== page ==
New protected bike lanes will open in Downtown Miami next month, signaling the completion of a year-long pilot project that aims to improve cyclist and pedestrian safety.
The $500,000 collaborative venture between the City of Miami, Miami-Dade County, The Health Foundation of South Florida and The Miami Downtown Development Authority was established to create a "high visibility bicycle lane." The street will also include a lane just for buses.
Poles along the street will separate cars from the cyclists, serving as a barrier to traffic. The number of cyclist-related intersection injuries decreases 75 percent if protected lanes are in place, according to a 2013 report.
Eighteen bike-related fatalities and 833 injuries were recorded in Miami-Dade in 2015, according to the Florida Department of Highway Safety and Motor Vehicles. Statistics for 2016 have not been released yet.
Nelson Nygard and CALTRAN Engineering were the consultants behind the project.
The new lanes will be placed along Southeast/Southwest 1st Street between Biscayne Boulevard and Southwest 2nd Avenue. Because the construction will take place in phases, the entire street won’t be closed at any point. Sidewalks will not be altered, and most of the work will be done after rush hour.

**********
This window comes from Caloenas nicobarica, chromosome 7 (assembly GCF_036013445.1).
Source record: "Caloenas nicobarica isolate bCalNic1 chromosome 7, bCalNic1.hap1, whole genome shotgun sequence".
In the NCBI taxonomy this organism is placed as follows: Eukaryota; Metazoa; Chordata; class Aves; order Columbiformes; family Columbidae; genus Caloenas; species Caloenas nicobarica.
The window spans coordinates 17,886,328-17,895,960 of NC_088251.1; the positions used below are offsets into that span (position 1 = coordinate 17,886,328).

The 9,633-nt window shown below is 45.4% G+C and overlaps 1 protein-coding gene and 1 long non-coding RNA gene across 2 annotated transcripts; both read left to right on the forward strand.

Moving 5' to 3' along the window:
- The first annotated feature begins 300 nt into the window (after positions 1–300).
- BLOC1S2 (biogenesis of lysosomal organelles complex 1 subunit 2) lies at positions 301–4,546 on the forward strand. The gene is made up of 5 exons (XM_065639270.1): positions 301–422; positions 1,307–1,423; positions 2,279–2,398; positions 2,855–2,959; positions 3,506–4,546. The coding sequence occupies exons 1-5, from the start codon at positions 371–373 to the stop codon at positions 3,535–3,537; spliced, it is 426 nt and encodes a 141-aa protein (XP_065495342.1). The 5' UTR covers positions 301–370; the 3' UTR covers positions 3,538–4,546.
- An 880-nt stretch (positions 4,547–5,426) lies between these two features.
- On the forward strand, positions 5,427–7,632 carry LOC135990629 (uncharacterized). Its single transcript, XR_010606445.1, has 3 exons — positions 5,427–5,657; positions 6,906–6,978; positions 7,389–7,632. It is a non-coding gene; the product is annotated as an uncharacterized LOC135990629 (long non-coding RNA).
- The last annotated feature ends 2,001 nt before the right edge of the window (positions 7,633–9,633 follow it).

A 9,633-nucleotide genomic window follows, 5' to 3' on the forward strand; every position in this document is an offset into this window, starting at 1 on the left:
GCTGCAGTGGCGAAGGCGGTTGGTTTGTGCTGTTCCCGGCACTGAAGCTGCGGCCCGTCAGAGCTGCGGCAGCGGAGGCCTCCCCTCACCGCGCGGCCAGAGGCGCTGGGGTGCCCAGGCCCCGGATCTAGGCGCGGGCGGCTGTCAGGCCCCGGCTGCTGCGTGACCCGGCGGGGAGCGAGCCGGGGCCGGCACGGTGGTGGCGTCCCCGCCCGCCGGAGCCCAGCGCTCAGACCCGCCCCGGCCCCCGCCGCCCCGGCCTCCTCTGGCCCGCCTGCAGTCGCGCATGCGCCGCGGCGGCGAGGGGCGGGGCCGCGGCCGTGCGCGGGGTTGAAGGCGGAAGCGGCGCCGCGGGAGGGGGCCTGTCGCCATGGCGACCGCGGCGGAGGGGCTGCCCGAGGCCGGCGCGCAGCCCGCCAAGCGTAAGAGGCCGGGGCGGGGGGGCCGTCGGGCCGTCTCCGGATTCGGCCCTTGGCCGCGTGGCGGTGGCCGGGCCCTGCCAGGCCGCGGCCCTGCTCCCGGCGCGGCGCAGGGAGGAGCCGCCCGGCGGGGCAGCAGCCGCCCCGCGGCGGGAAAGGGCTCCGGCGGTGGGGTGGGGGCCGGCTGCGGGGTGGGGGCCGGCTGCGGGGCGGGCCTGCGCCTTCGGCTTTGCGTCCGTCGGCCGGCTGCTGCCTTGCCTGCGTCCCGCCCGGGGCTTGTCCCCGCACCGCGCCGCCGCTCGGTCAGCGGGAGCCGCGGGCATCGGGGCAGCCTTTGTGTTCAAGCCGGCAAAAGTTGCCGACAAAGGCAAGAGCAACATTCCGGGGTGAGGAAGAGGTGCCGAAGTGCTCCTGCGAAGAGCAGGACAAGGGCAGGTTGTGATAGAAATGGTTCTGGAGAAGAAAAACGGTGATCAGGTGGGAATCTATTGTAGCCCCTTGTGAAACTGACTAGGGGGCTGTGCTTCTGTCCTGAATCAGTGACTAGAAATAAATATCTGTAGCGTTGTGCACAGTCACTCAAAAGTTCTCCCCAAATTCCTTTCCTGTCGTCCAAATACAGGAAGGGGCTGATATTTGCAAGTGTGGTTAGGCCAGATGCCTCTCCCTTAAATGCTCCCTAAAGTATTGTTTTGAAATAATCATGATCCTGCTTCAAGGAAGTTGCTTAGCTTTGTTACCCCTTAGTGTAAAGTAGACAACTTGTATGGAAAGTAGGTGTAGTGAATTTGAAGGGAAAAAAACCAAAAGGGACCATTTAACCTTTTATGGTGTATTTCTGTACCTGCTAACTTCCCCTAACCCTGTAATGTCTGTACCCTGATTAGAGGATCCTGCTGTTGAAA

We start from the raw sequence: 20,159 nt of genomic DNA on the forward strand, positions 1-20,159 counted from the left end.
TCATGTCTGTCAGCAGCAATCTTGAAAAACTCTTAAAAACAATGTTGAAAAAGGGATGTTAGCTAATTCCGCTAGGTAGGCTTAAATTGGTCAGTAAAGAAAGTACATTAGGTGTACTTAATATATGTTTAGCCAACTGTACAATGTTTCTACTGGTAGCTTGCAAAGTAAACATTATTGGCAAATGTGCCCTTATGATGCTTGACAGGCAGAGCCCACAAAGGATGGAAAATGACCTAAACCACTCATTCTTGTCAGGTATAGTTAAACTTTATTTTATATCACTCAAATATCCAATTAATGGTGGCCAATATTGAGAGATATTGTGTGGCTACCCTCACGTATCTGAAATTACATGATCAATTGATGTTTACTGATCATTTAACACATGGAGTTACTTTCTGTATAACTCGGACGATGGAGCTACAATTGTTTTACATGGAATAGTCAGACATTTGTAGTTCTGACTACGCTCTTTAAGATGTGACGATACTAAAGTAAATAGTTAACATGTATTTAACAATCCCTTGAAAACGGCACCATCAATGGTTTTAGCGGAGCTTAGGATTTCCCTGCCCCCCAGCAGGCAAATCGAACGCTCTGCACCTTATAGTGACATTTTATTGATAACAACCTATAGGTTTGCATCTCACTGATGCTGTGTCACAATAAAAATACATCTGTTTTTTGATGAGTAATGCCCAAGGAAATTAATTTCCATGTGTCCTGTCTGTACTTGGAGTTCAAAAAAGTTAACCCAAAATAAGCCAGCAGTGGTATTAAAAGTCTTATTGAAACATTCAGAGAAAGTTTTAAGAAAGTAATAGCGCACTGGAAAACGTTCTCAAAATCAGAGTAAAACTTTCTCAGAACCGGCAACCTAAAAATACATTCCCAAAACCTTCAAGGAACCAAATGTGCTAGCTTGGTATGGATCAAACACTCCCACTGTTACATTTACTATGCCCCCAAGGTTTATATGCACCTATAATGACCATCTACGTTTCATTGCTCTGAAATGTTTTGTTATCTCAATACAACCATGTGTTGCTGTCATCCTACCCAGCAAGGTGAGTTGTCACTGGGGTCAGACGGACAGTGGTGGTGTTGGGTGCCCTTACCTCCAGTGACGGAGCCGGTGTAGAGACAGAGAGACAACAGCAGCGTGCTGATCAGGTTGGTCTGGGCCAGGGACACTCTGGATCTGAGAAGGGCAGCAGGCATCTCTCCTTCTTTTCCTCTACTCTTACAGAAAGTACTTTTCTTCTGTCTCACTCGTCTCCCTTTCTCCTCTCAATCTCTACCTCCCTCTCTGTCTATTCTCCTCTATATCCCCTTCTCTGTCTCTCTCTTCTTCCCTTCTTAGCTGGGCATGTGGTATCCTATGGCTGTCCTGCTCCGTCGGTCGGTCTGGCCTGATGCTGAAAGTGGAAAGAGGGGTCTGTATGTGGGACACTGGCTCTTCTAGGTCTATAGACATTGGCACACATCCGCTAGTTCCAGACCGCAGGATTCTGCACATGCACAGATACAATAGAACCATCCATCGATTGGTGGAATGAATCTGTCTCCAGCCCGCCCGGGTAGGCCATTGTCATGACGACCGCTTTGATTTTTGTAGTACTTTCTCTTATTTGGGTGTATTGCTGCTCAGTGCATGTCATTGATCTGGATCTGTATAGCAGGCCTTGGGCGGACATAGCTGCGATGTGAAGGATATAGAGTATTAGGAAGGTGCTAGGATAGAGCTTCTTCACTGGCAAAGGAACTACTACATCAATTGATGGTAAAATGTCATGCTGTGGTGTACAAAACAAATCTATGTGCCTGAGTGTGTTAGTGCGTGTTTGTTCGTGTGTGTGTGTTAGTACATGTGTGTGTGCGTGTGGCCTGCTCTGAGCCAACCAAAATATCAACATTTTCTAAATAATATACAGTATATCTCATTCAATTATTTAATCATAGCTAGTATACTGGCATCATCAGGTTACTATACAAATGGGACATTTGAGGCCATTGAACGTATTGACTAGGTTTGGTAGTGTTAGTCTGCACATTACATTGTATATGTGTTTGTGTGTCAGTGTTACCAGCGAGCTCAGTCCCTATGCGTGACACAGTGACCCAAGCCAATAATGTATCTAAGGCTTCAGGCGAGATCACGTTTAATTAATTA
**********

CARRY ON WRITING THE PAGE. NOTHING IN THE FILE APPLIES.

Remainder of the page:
"The new lanes will be significantly safer for cyclists of all ages," Tony Garcia, the president of Street Plans, a firm that authors bicycle plans, said. "We should also see increases in the number of people using bikes as their main form of transportation."
The firm plans to build protected bike lanes under the Miami-Dade Transportation Quickbuild Program, an initiative that "provides funding and technical assistance to anyone who wants to make short-term, low-cost transportation improvements to their neighborhood."
Garcia said Street Plans received $150,000 from the Knight Foundation to fund the project.